Author Topic: Can you Create multiple frames inside a job from the commandline  (Read 3217 times)


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Can you Create multiple frames inside a job from the commandline
« on: September 13, 2008, 01:19:23 AM »
I have a commandline I want to run say z:\foo.exe that accepts a single parameter ie a filename. I also have a list of 1000 files to run ie I want to do .
z:\foo.exe file1.txt
z:\foo.exe file2.txt
z:\foo.exe file3.txt

I can easily submit 1000 jobs in Qube but I would really like to create 1 job and have it generate a 1000 frames or subjobs.  Is that possible to do with the command line right now I'm just using
qbsub.exe to create my jobs


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Re: Can you Create multiple frames inside a job from the commandline
« Reply #1 on: September 17, 2008, 01:50:02 AM »
Here's an excerpt from the Using Qube manual that should help:

Frame-based Jobs
Normally, if you submit a qbsub job to multiple CPUs, Qube will execute the exact same task on each CPU. This would prove redundant if you would like to render a different frame on each CPU, so qbsub has the built-in capability to submit a job to run on multiple CPUs, but send different frames to each running subjob. All that is needed is the range of frames to run, and the command line to submit with the QB_FRAME_NUMBER macro used to determine where the frame number should be inserted into the command line when the command is run.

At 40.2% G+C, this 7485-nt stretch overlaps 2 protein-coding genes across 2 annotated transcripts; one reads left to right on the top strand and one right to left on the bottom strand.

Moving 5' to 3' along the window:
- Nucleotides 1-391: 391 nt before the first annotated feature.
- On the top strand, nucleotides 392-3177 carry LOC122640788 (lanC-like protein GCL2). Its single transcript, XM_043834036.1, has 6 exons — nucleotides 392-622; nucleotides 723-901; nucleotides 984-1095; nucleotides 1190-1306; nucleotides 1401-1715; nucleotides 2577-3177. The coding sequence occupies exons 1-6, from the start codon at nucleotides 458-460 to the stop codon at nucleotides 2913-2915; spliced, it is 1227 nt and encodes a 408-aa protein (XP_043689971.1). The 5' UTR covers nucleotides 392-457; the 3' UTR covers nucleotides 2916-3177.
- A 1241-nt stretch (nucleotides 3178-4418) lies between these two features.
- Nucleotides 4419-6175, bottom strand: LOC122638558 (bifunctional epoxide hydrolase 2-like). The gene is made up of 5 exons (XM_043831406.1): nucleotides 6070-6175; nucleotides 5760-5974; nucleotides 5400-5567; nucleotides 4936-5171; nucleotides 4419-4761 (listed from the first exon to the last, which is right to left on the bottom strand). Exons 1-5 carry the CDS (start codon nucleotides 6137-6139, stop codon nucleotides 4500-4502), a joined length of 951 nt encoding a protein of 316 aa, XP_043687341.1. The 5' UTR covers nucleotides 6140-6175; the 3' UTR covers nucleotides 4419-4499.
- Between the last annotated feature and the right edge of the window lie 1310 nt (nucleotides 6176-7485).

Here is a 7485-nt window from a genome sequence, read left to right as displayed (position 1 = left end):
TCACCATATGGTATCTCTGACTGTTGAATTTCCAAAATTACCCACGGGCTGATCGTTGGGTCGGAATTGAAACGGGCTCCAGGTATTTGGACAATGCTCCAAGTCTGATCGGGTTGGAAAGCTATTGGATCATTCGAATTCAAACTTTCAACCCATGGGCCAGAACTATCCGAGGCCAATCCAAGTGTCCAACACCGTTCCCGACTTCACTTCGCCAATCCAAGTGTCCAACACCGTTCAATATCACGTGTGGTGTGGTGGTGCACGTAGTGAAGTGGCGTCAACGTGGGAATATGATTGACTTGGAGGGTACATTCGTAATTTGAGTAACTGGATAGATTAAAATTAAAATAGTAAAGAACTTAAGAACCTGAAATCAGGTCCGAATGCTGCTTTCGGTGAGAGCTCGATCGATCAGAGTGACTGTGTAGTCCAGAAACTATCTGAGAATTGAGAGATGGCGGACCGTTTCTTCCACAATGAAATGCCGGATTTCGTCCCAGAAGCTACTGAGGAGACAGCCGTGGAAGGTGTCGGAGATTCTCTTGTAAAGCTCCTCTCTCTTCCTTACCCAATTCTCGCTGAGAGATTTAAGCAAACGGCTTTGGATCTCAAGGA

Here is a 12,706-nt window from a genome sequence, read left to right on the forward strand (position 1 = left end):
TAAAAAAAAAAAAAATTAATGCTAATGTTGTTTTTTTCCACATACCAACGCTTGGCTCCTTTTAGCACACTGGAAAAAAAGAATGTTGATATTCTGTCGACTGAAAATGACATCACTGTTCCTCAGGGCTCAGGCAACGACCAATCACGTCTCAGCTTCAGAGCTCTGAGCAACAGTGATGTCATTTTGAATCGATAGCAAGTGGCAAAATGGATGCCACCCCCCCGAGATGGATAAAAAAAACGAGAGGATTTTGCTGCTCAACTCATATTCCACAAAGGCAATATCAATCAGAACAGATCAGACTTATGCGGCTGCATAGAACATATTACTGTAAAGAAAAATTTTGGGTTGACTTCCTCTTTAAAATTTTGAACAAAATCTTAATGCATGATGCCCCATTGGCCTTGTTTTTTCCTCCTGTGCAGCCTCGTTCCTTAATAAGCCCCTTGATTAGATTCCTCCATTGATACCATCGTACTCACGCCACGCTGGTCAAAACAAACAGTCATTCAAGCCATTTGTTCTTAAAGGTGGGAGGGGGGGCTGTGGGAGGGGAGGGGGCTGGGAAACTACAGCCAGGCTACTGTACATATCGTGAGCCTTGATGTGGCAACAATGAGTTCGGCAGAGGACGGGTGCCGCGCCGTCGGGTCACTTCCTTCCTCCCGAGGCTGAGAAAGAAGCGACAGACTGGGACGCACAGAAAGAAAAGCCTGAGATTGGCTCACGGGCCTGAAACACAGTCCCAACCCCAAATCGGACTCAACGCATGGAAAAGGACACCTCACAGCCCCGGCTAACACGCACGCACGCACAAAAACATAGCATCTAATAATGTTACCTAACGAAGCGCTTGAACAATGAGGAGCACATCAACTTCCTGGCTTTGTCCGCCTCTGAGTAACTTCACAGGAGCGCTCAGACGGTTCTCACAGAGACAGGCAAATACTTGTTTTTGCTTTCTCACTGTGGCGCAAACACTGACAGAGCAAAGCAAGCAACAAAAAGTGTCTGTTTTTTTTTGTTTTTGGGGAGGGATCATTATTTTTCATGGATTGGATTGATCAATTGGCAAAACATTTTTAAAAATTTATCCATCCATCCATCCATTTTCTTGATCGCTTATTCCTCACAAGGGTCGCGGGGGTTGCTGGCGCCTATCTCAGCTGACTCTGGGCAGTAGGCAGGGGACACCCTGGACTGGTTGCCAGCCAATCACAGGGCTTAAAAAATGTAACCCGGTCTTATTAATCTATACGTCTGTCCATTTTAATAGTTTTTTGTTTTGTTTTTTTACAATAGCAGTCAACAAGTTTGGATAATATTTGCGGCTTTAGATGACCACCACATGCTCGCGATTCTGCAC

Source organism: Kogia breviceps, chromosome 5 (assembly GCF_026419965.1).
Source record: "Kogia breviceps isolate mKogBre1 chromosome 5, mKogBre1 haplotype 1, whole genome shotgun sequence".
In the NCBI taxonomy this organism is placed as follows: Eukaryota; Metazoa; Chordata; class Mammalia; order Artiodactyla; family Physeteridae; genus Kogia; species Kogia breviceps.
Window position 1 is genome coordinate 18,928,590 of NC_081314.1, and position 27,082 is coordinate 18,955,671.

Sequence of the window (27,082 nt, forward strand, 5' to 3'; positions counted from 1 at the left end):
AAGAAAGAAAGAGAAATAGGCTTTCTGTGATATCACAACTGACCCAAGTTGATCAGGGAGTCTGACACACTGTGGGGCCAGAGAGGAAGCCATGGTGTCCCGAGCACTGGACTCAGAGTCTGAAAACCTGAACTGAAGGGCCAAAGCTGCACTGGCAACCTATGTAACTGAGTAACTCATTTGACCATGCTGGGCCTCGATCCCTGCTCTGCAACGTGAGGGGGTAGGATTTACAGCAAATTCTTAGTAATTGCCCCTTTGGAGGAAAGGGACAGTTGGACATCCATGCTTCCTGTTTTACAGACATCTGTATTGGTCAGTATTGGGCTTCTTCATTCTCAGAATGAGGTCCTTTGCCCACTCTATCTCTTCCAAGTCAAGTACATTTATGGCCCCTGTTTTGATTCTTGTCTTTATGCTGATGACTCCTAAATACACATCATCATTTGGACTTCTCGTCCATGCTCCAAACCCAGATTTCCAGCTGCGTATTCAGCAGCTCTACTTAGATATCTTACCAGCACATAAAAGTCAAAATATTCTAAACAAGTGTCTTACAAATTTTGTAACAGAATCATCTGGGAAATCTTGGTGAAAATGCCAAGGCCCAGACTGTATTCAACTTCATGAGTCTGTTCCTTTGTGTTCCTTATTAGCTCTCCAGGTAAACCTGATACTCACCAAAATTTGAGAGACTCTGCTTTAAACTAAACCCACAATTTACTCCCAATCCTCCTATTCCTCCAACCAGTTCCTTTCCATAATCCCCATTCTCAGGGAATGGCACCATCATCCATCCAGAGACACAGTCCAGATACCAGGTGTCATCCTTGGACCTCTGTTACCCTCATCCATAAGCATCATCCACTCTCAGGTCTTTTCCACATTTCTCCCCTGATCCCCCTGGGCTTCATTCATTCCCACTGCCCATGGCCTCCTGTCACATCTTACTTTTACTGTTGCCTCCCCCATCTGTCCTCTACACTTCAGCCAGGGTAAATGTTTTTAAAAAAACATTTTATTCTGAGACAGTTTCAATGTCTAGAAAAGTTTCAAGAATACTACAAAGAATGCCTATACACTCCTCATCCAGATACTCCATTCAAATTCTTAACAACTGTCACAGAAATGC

The standard frame range format for Qube follows this convention:

You may also list frames as well as combine frames and ranges with commas:
frame, [frame|range,?]

1-100Frames 1 to 100
1-100x10Every 10th frame from 1 to 100
1,2,3,4,5Frames 1, 2, 3, 4 and 5
1-10,20-30Frames 1 to 10 and 20 to 30
-100-100Frames -100 to 100
-10- -1Frames -10 to -1
10-20, 30-40x2Frames 10 to 20 and every second Frame from 30 to 40

% qbsub --range 1-100 Render ?s QB_FRAME_NUMBER ?e QB_FRAME_NUMBER

Frame-based jobs may also be done based upon frame partitions as well. This is also accomplished in combination with a different set of macro strings. QB_FRAME_START is used to denote the first frame in the range, QB_FRAME_END is used to denote the last frame in the range. QB_FRAME_STEP is used if the frame range contains a step value. This is useful for applications which are more efficient when handling more frames than one at
a time.

Render frames from 1 to 100 in partitions of 10 each:
% qbsub --range 1-100 --chunk 10 Render ?s QB_FRAME_START ?e QB_FRAME_END

Render frames from 1 to 100 in 2 partitions of 50 each:
% qbsub --range 1-100 --partition 2 Render ?s QB_FRAME_START ?e QB_FRAME_END